Q: What do I do before upgrading a site? What if the upgrade doesn't complete?
Be sure to back up the site, all subsites, and their related SQL databases before upgrading. For information about backup procedures, see Appendix K in the Systems Management Server Administrator's Guide for primary sites, and Microsoft Knowledge Base article Q138347 for secondary sites. You can access the Knowledge Base from the Microsoft Network (MSN), ftp.microsoft.com, Microsoft TechNet, and CompuServe.
Before you upgrade Systems Management Server (SMS) site server software, Microsoft recommends that you perform a Site Reset from the SMS Setup program. This reset ensures that all service components are properly responding to service control commands for stopping and starting.
If you are running Windows NT 3.5 with Service Pack 3 and attempt to install SMS 1.1, you may be unable to upgrade. On NT 3.5, SMS 1.1 setup checks only for Service Pack 2 and below. Contact Microsoft Product Support Services (PSS) for technical assistance.
During an install or upgrade of an SMS primary site, the appearance of the Primary Site Configuration dialog can mean that the system detected an installation error, a component failing to install, or a component failing to start correctly. If you change the Site Code when the second dialog appears, SMS Executive, Inventory Agent, and Package Command Manager services do not install successfully.
The smssetup.log file in the root of the SMS site server C drive is useful for finding installation and upgrade failure points. Do not, under any circumstances, change the SMS share name comments from those SMS creates.
Q: How do I add NetWare 4.X servers to my site?
For specific instructions on adding NetWare servers to your SMS site, see the SMS 1.1 Release Notes and the SMS 1.1 Frequently Asked Questions (FAQ) Help file. Setup creates an icon for this Help file in the SMS program group. The Help file provides detailed information about modifying the login script and configuring the server.
Q: Why am I having difficulty setting up my Windows for Workgroups (WFW) client?
You can choose among several ways to troubleshoot this problem, depending on the client's symptoms. Some problems relate to client memory configuration (e.g., not enough environment space available). If you can run smsls.bat (or runsms.bat) and you see Client Setup start, you can run through a few troubleshooting scenarios to identify your problems.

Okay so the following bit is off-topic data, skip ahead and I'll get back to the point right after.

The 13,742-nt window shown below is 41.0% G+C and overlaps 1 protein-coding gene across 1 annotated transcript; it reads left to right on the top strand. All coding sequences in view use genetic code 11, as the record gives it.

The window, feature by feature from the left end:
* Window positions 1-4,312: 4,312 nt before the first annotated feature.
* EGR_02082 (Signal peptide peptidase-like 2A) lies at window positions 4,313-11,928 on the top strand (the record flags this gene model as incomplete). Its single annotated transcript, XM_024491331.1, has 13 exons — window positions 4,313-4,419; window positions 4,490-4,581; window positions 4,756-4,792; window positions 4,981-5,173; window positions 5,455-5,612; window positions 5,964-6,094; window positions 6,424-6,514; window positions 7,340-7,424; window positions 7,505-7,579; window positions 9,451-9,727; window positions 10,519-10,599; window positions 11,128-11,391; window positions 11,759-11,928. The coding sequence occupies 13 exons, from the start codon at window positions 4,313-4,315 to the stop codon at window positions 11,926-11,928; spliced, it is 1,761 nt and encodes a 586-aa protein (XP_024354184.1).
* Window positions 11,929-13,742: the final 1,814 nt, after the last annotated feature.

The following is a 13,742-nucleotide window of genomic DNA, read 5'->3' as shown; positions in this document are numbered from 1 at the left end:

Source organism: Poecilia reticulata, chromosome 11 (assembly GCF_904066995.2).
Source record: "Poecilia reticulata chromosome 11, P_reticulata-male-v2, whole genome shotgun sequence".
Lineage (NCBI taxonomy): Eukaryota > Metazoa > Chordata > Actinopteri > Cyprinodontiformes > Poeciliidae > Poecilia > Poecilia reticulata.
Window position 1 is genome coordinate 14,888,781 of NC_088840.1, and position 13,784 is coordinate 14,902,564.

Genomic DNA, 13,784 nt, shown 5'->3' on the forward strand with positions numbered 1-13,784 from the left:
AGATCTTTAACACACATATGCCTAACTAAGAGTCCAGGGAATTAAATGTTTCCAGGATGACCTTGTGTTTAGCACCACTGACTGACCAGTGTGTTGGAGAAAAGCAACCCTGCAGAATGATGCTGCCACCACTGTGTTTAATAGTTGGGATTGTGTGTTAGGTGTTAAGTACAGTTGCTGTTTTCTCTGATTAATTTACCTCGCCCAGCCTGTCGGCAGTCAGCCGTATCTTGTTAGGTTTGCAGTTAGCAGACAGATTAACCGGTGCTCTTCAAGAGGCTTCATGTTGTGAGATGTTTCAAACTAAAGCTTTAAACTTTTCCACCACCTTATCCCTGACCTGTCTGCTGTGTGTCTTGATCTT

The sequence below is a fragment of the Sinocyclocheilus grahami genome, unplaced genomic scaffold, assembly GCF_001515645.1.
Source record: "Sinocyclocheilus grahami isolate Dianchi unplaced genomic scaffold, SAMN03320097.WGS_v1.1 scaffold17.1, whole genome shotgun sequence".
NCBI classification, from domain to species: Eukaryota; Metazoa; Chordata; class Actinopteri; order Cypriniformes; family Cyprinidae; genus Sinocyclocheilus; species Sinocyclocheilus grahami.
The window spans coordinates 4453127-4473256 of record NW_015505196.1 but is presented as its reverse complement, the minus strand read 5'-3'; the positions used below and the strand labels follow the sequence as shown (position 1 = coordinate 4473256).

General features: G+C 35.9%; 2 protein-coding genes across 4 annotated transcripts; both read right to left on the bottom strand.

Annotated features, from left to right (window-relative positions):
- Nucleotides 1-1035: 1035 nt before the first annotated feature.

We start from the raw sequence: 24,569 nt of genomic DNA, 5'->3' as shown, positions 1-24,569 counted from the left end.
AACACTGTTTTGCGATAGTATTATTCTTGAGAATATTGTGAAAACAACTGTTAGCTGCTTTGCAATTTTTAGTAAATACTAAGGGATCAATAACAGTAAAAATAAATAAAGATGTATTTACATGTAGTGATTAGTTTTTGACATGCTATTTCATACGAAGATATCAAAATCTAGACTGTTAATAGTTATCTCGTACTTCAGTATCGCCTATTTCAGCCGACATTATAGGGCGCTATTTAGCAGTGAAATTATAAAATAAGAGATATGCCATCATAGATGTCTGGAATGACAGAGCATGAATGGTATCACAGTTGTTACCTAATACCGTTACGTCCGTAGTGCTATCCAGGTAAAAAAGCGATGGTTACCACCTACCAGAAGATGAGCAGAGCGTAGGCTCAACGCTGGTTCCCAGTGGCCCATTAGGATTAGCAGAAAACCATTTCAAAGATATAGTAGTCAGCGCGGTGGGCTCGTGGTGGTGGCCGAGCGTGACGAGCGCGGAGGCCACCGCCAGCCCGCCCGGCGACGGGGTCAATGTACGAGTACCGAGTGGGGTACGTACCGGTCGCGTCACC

First, SMS Client Setup can incorrectly identify a Windows workstation as an MS-DOS client (i.e., the SMS section in the sms.ini file indicates OS=1 for an MS-DOS client instead of OS=2 for the Windows client) for three reasons:
- SMS Setup cannot find the win.com file in the path.
- Setup cannot find win.com in the path if the subdirectory for Windows is
too far down the path. For example, a system with the following path is detected
as an MS-DOS client:
- The SMS batch process runs out of environment space.
Make sure that you correctly specify your Windows directory in the path, and
avoid using \Windows without specifying the full path name. To ensure proper
detection of the OS, move the Windows subdirectory closer to the beginning of
the path statement. One implementation of a correct path is the modified path
To ensure that the SMS batch process does not run out of environment space, place the following setting in the Windows client's system.ini:
If the client hangs when you run Inventory Agent, you need to check for a c:\smssafe.tmp file. This file lists each test you've run. The last test in the list is the test that hung the client. Inventory Agent deletes this file if it completes normally. If you are running SMS 1.1, the smssafe.tmp file is also in the ms\sms\data directory. You can set the SMSLS=1 environment variable. It turns on the smsls.bat file's verbose mode, which echoes all output to the screen, to help you determine where the Inventory Agent hung the client. Furthermore, you can modify the Inventory Agent command line directly to redirect its output to a file. You can closely examine the resulting text file to investigate the problem. An example of this procedure is